Magnificent 7 – Box Office Review

There’s plenty of films being remade or rebooted currently in theaters. Some of these retellings are done well, as we’d hope. Some leave us wondering why film studios would even bother remaking the movie at all (cough, Ben Hur, cough, cough). The fact is, films are getting a fresh look by modern story tellers and because of that I bring my thoughts on the remake, “Magnificent 7’ in this box office review…

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Director Antoine Fuqua continues to make entertaining action films along with his muse Denzel Washington. The director/actor relationship between these two seem to work and fortunately for us they continue to make movies together. After seeing of few of his movies, I now know what to expect before walking into the theater. I wasn’t disappointed at all by the grittiness, violence or tone of this movie. I anticipate this style of story telling from him and, for the most part, I enjoy his approach to movie making. I was a bit put off by the initial monologue of the villain, played by Peter Sarsgaard. I enjoy westerns and period pieces when told well. I doubt highly though, in a wild west town the main villain would give a speech about “capitalism” and refer to it by such a name. I felt that this aspect of the monologue was a bit too on the nose with recent events for a period piece set in the wild wild west.

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The violence in this film was everything I wanted from a western. Gun play, knife throwing, arrows being shot into people, fists to faces, horse riding tricks and even a gatling gun are part of this action packed onscreen adventure. I was not in the slightest disappointed with this aspect of the movie. I loved all the fighting, explosions and casualties. It was great fun and one of the most entertaining westerns I’ve seen in awhile.

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Magnificent 7” is in theaters now! If you’re a fan of the original, which I just re-watched before writing this review, you’ll appreciate the similarities but could be put off by some of the differences. Probably the most altering difference was the ending. The original lends itself to a more touching conclusion. The remake is pretty straight forward in that it’s action, action, action, and now it’s over. If you’ve never seen the original, check it out one Sunday afternoon while sitting at home on the couch. Another difference was the language used in each film. The original is bit cleaner and less racist. However, both are entertaining films and I recommend you get off the couch and get into the theater to see this remake.

Denzel Washington;Chris Pratt;Ethan Hawke;Byung-hun Lee;Vincent D Onofrio;Manuel Garcia-Rulfo;Martin Sensmeier

Hell or High Water – Box Office Review

I will continue to say that genre isn’t as important as story. It doesn’t matter if the story is Fantasy, Action, Science Fiction or in this particular case, a Western as long as the story is good. Movie goers want a story that will allow them to experience feelings and take their minds to a make believe world for an hour and twenty minutes or more. So let’s take a look at my thoughts of “Hell or High Water” in this box office review…

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This film is a modern day western with an attempt at adding a Robin Hood theme to it. I say attempt because the bank robbers aren’t giving the money to the poor, they’re just trying to creatively help their family using stolen money and established investment practices. The methods and tactics are well thought out and we are led to believe that people would be ok with bank robbery if they benefited from it because after all, banks are robbing the average man anyway. So in this story, I suppose, turn about is fair play, to a point.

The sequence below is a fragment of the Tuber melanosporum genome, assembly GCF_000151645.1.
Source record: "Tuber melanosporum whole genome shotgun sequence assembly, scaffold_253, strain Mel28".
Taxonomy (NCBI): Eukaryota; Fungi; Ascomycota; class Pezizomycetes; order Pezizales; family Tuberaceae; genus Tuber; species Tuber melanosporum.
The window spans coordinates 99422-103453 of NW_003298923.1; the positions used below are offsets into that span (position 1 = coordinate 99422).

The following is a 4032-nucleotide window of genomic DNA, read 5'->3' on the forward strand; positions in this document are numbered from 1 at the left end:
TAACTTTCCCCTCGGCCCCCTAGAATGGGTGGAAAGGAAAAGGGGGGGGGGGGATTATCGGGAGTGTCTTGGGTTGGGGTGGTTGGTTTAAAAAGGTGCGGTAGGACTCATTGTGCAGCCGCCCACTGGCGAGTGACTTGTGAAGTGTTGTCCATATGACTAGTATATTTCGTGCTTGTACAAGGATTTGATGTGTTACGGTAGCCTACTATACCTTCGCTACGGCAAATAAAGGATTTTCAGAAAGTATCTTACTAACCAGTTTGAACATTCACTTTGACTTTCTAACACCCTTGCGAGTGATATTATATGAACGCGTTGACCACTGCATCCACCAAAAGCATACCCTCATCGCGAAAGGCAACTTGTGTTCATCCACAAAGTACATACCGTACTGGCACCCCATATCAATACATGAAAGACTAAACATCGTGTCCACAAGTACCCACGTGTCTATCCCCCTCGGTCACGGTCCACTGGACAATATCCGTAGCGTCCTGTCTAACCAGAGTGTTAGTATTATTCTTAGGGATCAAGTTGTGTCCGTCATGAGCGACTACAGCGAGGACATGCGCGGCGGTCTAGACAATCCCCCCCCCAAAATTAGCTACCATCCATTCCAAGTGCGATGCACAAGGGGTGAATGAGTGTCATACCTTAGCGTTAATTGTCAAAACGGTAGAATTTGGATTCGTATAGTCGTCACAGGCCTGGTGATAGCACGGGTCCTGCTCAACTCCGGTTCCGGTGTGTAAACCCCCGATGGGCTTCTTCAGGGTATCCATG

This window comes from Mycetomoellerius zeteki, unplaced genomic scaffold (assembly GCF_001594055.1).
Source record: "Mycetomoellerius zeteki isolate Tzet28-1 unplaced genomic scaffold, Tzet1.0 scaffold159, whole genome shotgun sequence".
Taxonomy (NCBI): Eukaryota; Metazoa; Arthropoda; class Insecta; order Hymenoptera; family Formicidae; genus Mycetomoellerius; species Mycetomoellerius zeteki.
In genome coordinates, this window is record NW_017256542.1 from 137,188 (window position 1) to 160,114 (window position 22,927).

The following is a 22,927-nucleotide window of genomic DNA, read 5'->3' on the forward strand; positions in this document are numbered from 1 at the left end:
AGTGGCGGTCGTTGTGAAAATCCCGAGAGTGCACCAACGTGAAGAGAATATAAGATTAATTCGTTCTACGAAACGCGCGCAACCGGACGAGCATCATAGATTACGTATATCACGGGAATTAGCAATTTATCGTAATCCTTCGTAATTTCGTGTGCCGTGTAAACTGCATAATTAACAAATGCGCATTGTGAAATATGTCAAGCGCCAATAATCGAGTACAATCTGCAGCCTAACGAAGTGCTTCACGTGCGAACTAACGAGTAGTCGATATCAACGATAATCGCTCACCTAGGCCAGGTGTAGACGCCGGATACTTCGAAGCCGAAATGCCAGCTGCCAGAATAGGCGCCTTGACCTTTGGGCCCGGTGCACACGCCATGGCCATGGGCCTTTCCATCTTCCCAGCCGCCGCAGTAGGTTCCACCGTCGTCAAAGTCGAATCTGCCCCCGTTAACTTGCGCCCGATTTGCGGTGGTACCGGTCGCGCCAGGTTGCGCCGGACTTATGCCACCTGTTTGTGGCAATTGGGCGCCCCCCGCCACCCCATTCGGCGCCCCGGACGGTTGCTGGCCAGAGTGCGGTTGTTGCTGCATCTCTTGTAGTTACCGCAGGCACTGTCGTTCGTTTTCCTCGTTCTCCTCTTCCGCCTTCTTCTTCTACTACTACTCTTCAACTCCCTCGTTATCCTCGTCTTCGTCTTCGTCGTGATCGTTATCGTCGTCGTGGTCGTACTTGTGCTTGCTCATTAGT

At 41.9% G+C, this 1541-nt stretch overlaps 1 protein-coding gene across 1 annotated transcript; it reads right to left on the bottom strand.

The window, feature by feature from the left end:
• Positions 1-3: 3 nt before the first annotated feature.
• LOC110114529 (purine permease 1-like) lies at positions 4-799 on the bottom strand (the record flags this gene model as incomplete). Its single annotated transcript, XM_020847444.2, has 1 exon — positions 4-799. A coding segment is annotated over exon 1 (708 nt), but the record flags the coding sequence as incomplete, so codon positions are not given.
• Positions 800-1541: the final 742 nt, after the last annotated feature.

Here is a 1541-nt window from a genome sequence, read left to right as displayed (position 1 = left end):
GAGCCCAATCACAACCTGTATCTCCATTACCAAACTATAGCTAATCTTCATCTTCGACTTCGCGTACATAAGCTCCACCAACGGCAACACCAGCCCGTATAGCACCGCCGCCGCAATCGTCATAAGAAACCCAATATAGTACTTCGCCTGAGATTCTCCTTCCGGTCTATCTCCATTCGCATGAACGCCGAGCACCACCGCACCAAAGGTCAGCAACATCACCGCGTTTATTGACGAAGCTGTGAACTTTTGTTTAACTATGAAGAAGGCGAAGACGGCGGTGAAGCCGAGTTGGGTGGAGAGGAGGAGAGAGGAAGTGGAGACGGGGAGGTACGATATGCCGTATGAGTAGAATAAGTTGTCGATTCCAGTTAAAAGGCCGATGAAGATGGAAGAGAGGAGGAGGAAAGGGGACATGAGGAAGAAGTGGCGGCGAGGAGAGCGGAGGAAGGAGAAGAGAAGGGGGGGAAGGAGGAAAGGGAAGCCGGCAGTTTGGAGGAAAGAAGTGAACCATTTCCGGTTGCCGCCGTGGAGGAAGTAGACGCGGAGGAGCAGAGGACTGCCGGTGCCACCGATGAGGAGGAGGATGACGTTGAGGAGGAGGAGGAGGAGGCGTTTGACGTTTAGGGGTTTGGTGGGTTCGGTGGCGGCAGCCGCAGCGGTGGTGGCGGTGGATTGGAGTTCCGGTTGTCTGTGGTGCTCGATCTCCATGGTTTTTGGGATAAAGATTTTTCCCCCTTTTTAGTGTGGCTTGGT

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The cast in this film is dynamic. We have Jeff Bridges (who basically is playing the character he played in “True Grit”), Chris Pine and Ben Foster. The surprise performance for me was Chris Pine. I wasn’t sure how much I’d enjoy his performance but his character develops nicely throughout the film and by the end we are seeing a different man than when the film started which was exactly what needed to happen. Ben Foster I am a huge fan of. Most people don’t remember his name but they do remember his face. He’s an actor that everyone asks “Who?” then when they see his face usually respond with “Oh, I love that guy! He was in…(insert any number of films).” He has so far always elevated the enjoyment of the films he’s in that I’ve seen. He’s an incredible supporting actor that only makes those he’s sharing screen time with better. This film is no exception. He really helps bring out the best in Chris Pine and adds a new dimension to his character that we might not otherwise get to experience. Foster’s character knows exactly who he is and acts his part to excellence all the way to the end of the film.

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Hell or High Water” is in theaters now! If you don’t mind some social commentary on the banking industry this film is definitely worth seeing on the big screen. If you hate banks you’ll appreciate this film even more and should probably see it twice just because. If you enjoy Westerns this is also a very entertaining modern version. It’s got some short comings in dialogue and some slower moments in the 2nd act but overall this was an enjoyable film.

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The Hateful 8 – Box Office Review

Quentin Tarantino continues to thrive where violence, racism and character development are key to story telling. “The Hateful Eight” is a western that attempts to bring a sense of mystery into a story driven primarily by dialogue and the characters present on screen. It’s a lengthy film that makes zero apologies for moving at a more relaxed tempo. If long movies are key to you feeling like your money was well spent, it’s well spent on this movie.